this yelp for inferno pizza is the funniest fake yelp i've seen in a long time:

omg, i was going to print one, and then i read all of them and you really have to read them yourself to appreciate the humor of the juxtaposition of the real ones against the (multiple) fake ones. amazing!

http://www.yelp.com/biz/inferno-pizza-cafe-sacramento

wburg said...

I'm sure San Franciscans had images of space-age polymers dancing in their heads when they started work on the Ferry Building in 1993--it took a decade to complete, opening in 2003.

Personally I'd like to see a short-term Farmer's Market open in the Greyhound station, assuming that the deal to move the station to Richards Boulevard (however ill-considered a move that is) goes through. That would give the developer a decade or so to figure out how to demolish a city landmark to build some big glass and metal shvantz of a building at Seventh and L.

I normally stop in at the Ferry Building when waiting for the Amtrak bus when I go to San Francisco. It's quite the nice building, they have some great interpretive history display panels inside that, personally, I find more interesting than the food stalls, but that's just how I roll.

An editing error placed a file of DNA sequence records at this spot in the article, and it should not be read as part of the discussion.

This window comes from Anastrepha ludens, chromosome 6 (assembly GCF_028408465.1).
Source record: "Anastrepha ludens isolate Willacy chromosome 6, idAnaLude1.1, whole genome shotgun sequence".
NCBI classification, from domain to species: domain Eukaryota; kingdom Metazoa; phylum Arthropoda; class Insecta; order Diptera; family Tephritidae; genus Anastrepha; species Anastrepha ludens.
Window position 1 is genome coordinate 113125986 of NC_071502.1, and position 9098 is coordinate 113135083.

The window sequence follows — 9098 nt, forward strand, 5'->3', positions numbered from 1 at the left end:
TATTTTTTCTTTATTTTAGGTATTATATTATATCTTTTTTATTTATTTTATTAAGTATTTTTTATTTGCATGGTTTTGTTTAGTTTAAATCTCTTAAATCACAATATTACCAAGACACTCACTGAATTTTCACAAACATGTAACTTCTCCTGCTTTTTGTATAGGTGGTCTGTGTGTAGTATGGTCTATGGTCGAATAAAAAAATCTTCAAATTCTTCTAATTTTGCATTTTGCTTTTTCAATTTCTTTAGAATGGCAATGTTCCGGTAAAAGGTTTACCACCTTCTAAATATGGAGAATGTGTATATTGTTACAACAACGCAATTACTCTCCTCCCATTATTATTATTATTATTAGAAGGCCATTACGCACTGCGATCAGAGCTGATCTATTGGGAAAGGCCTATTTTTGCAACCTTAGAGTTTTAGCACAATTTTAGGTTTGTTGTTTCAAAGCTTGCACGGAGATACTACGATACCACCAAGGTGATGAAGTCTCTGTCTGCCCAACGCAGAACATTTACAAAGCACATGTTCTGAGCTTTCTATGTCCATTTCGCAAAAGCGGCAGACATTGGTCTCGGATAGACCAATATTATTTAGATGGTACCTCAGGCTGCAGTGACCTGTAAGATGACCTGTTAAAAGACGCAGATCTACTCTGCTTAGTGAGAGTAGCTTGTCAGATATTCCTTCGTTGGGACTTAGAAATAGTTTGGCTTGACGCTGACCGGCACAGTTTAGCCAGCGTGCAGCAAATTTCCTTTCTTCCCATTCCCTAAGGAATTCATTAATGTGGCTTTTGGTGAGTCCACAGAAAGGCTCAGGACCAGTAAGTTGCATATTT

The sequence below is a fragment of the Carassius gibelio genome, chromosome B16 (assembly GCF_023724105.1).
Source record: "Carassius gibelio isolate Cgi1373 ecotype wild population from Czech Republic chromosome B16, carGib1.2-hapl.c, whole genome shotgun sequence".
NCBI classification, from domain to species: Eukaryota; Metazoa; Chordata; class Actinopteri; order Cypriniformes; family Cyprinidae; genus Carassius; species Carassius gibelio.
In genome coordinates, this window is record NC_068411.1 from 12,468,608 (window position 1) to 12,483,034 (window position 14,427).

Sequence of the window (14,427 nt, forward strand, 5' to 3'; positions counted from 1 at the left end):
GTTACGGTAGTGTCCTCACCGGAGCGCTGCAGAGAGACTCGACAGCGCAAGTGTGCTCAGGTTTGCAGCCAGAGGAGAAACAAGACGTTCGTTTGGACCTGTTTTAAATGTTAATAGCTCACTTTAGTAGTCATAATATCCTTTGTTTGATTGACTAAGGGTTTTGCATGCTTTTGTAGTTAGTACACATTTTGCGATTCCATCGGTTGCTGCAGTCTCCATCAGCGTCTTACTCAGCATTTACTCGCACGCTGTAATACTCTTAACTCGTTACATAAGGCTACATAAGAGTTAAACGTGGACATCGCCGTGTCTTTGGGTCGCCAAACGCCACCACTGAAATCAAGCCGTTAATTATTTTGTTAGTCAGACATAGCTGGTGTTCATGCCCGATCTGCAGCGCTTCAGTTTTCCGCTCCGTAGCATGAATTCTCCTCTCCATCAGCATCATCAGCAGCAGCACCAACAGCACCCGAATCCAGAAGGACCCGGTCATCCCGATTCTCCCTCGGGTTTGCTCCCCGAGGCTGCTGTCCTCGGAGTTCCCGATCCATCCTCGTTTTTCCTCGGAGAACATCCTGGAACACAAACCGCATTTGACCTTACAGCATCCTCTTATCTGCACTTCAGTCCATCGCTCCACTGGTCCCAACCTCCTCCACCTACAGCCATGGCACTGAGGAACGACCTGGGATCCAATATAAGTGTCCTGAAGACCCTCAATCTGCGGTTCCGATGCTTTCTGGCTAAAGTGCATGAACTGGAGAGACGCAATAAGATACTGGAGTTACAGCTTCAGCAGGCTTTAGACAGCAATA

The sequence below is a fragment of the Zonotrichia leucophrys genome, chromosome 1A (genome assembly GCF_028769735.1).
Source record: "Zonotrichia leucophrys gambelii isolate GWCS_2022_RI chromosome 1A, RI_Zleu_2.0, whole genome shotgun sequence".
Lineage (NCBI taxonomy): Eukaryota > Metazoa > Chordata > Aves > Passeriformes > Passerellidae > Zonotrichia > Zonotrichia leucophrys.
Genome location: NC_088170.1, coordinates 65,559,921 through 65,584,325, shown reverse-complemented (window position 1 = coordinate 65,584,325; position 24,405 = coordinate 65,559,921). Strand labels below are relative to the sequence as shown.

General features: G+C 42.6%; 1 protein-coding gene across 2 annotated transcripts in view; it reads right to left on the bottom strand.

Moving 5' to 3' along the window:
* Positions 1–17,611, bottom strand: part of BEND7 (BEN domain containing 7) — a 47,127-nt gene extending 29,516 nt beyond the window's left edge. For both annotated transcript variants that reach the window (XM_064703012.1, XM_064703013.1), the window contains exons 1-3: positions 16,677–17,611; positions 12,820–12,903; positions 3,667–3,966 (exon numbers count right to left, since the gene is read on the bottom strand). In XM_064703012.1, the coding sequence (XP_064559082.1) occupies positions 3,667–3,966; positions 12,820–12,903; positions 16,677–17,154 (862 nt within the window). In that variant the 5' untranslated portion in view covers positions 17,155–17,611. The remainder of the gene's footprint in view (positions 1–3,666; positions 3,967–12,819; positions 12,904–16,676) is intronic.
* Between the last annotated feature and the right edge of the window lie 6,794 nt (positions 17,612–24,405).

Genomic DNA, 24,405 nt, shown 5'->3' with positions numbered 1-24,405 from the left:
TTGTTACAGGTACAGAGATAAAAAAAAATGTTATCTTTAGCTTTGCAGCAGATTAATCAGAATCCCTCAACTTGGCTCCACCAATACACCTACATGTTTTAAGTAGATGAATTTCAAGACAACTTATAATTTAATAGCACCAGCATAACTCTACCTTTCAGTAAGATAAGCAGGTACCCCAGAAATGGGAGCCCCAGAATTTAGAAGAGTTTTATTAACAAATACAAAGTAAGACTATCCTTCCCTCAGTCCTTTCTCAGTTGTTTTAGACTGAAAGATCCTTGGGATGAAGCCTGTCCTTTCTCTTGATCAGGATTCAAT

Anonymous said...

I like that the fake inferno reviewer takes exception to the comments about limited alcohol selections, yet skips right over allegations of severe food poisoning that left a customer hosptialized.

Anonymous said...

For the record, Shoki Ramen didn't close down! I just didn't want readers to think that it did. It closes between lunch and dinner, and it's closed a couple weeknights.

-michele

Anonymous said...

Alameda: Yeah, it's a nice Bay Area community and the perception that it doesn't feel the need to pump its fist to declare/defend its coolness makes perfect sense.

Inferno: They're definetly going for the "hot karaoke bar" brass ring. I would certainly recommend it for karaoke, but food truly seems like an after thought there. I've also heard a couple different people say that sometimes the crowds they later, around midnight can be a bit "edgy." That could easily be paronoia, exaggeration, etc....

Jed

Dani said...

I'm very torn about the karaoke there. I wish it was as good as Rurulala.